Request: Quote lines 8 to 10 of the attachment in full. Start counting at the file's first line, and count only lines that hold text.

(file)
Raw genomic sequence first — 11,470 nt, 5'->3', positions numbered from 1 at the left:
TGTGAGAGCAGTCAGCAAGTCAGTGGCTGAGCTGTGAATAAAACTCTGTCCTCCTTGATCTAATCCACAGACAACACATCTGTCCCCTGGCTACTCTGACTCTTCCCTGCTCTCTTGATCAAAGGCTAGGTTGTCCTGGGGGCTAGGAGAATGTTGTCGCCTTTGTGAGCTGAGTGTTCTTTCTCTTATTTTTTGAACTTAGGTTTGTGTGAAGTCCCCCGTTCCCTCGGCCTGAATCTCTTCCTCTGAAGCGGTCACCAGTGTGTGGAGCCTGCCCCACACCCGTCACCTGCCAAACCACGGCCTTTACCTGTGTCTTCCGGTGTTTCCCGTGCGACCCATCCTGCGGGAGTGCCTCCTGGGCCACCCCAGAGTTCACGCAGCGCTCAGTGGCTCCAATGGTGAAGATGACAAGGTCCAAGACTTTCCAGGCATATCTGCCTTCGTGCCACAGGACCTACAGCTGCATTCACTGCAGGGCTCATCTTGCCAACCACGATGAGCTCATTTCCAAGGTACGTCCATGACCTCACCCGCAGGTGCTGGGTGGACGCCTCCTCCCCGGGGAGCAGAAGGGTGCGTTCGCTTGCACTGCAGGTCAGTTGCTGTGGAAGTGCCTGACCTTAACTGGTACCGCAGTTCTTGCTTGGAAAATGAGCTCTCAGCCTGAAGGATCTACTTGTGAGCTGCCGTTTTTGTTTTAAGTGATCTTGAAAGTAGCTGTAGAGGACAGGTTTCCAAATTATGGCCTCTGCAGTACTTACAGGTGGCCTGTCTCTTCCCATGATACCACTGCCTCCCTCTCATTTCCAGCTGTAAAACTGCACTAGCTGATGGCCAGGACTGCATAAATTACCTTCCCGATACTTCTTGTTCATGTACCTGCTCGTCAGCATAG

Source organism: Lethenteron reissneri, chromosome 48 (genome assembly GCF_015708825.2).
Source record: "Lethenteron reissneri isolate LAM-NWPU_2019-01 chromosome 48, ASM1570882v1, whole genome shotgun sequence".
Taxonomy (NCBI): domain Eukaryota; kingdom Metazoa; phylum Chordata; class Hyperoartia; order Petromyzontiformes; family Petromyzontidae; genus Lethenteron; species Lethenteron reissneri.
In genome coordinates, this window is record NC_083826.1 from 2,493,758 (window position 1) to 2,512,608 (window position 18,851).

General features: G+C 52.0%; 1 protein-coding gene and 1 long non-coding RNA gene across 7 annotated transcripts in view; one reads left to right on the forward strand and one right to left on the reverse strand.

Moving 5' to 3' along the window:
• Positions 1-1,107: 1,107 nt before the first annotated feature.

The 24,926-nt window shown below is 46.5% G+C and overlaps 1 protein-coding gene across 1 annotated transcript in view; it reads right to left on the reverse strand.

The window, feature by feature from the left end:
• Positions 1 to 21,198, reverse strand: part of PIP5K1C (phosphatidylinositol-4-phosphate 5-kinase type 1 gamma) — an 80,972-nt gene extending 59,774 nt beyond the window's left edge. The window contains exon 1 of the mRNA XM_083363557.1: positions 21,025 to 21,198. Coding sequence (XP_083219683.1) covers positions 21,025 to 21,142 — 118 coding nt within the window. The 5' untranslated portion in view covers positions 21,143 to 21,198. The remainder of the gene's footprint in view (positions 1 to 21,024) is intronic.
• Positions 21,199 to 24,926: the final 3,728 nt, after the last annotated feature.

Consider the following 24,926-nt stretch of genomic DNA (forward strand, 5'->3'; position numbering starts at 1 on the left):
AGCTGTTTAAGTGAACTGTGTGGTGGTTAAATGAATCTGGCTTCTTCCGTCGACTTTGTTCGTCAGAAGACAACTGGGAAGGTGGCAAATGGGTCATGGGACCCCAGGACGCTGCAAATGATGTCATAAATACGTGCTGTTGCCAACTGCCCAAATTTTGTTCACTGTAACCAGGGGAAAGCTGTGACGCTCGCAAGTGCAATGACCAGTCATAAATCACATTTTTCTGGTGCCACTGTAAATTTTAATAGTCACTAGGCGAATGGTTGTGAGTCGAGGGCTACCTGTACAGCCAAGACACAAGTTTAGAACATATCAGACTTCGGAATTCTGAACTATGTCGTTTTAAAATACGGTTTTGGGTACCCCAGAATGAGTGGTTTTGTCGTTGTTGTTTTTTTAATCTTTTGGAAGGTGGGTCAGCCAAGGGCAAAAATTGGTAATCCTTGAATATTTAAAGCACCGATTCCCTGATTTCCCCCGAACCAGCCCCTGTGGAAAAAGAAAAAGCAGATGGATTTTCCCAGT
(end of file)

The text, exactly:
Moving 5' to 3' along the window:
• Positions 1-1,107: 1,107 nt before the first annotated feature.

The 24,926-nt window shown below is 46.5% G+C and overlaps 1 protein-coding gene across 1 annotated transcript in view; it reads right to left on the reverse strand.